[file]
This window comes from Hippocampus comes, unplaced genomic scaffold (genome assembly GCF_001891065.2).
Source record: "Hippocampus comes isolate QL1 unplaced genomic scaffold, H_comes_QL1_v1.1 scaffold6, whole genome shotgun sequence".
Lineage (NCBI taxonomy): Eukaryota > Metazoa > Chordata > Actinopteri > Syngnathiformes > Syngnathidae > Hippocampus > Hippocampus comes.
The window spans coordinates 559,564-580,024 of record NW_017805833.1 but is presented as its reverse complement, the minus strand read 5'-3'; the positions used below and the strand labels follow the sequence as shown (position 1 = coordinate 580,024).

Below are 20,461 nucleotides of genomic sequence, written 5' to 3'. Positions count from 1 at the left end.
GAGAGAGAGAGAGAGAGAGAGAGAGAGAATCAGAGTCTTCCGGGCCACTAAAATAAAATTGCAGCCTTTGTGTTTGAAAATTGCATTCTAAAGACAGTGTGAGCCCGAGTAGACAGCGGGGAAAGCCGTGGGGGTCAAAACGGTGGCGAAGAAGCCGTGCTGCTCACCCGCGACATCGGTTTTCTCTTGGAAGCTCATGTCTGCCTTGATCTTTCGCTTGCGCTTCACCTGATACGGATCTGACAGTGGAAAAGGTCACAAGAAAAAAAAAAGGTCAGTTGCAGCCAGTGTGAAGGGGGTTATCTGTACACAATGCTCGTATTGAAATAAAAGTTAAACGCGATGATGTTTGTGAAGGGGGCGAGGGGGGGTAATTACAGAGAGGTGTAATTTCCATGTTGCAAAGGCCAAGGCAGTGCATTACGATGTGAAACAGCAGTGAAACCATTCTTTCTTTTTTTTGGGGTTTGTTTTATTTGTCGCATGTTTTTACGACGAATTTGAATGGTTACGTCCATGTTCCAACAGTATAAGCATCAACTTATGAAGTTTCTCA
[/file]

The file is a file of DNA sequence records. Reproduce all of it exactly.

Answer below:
This window comes from Hippocampus comes, unplaced genomic scaffold (genome assembly GCF_001891065.2).
Source record: "Hippocampus comes isolate QL1 unplaced genomic scaffold, H_comes_QL1_v1.1 scaffold6, whole genome shotgun sequence".
Lineage (NCBI taxonomy): Eukaryota > Metazoa > Chordata > Actinopteri > Syngnathiformes > Syngnathidae > Hippocampus > Hippocampus comes.
The window spans coordinates 559,564-580,024 of record NW_017805833.1 but is presented as its reverse complement, the minus strand read 5'-3'; the positions used below and the strand labels follow the sequence as shown (position 1 = coordinate 580,024).

Below are 20,461 nucleotides of genomic sequence, written 5' to 3'. Positions count from 1 at the left end.
GAGAGAGAGAGAGAGAGAGAGAGAGAGAATCAGAGTCTTCCGGGCCACTAAAATAAAATTGCAGCCTTTGTGTTTGAAAATTGCATTCTAAAGACAGTGTGAGCCCGAGTAGACAGCGGGGAAAGCCGTGGGGGTCAAAACGGTGGCGAAGAAGCCGTGCTGCTCACCCGCGACATCGGTTTTCTCTTGGAAGCTCATGTCTGCCTTGATCTTTCGCTTGCGCTTCACCTGATACGGATCTGACAGTGGAAAAGGTCACAAGAAAAAAAAAAGGTCAGTTGCAGCCAGTGTGAAGGGGGTTATCTGTACACAATGCTCGTATTGAAATAAAAGTTAAACGCGATGATGTTTGTGAAGGGGGCGAGGGGGGGTAATTACAGAGAGGTGTAATTTCCATGTTGCAAAGGCCAAGGCAGTGCATTACGATGTGAAACAGCAGTGAAACCATTCTTTCTTTTTTTTGGGGTTTGTTTTATTTGTCGCATGTTTTTACGACGAATTTGAATGGTTACGTCCATGTTCCAACAGTATAAGCATCAACTTATGAAGTTTCTCA